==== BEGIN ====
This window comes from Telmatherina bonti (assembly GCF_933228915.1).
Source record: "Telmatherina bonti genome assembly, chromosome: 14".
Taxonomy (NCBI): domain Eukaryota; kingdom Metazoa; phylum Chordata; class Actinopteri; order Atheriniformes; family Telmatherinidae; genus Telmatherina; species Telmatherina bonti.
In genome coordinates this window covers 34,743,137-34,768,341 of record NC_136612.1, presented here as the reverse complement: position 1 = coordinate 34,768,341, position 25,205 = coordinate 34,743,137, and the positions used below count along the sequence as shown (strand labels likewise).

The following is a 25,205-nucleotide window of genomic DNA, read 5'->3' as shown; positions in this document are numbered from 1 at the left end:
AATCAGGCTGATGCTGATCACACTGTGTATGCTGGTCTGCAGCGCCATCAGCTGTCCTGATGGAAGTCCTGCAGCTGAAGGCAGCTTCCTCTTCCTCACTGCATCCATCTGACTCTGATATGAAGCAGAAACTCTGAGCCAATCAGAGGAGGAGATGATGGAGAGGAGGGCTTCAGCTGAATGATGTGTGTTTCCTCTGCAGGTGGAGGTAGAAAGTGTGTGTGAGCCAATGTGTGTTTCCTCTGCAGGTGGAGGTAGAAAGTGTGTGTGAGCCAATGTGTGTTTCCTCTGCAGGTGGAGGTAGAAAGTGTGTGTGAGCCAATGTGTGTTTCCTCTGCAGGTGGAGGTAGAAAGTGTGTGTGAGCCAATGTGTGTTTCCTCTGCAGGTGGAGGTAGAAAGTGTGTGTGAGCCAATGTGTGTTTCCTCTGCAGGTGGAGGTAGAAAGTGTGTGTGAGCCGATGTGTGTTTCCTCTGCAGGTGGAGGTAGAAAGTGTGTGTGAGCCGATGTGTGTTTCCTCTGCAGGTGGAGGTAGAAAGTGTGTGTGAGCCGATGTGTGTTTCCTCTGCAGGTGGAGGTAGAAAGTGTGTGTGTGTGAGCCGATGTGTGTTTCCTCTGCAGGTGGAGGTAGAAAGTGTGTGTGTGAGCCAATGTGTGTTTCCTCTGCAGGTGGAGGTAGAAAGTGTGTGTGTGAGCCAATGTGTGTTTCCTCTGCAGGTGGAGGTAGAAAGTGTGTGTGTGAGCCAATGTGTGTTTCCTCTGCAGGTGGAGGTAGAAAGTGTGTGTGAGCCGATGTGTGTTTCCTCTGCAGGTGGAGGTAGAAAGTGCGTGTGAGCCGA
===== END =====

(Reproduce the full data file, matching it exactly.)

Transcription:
This window comes from Telmatherina bonti (assembly GCF_933228915.1).
Source record: "Telmatherina bonti genome assembly, chromosome: 14".
Taxonomy (NCBI): domain Eukaryota; kingdom Metazoa; phylum Chordata; class Actinopteri; order Atheriniformes; family Telmatherinidae; genus Telmatherina; species Telmatherina bonti.
In genome coordinates this window covers 34,743,137-34,768,341 of record NC_136612.1, presented here as the reverse complement: position 1 = coordinate 34,768,341, position 25,205 = coordinate 34,743,137, and the positions used below count along the sequence as shown (strand labels likewise).

The following is a 25,205-nucleotide window of genomic DNA, read 5'->3' as shown; positions in this document are numbered from 1 at the left end:
AATCAGGCTGATGCTGATCACACTGTGTATGCTGGTCTGCAGCGCCATCAGCTGTCCTGATGGAAGTCCTGCAGCTGAAGGCAGCTTCCTCTTCCTCACTGCATCCATCTGACTCTGATATGAAGCAGAAACTCTGAGCCAATCAGAGGAGGAGATGATGGAGAGGAGGGCTTCAGCTGAATGATGTGTGTTTCCTCTGCAGGTGGAGGTAGAAAGTGTGTGTGAGCCAATGTGTGTTTCCTCTGCAGGTGGAGGTAGAAAGTGTGTGTGAGCCAATGTGTGTTTCCTCTGCAGGTGGAGGTAGAAAGTGTGTGTGAGCCAATGTGTGTTTCCTCTGCAGGTGGAGGTAGAAAGTGTGTGTGAGCCAATGTGTGTTTCCTCTGCAGGTGGAGGTAGAAAGTGTGTGTGAGCCAATGTGTGTTTCCTCTGCAGGTGGAGGTAGAAAGTGTGTGTGAGCCGATGTGTGTTTCCTCTGCAGGTGGAGGTAGAAAGTGTGTGTGAGCCGATGTGTGTTTCCTCTGCAGGTGGAGGTAGAAAGTGTGTGTGAGCCGATGTGTGTTTCCTCTGCAGGTGGAGGTAGAAAGTGTGTGTGTGTGAGCCGATGTGTGTTTCCTCTGCAGGTGGAGGTAGAAAGTGTGTGTGTGAGCCAATGTGTGTTTCCTCTGCAGGTGGAGGTAGAAAGTGTGTGTGTGAGCCAATGTGTGTTTCCTCTGCAGGTGGAGGTAGAAAGTGTGTGTGTGAGCCAATGTGTGTTTCCTCTGCAGGTGGAGGTAGAAAGTGTGTGTGAGCCGATGTGTGTTTCCTCTGCAGGTGGAGGTAGAAAGTGCGTGTGAGCCGA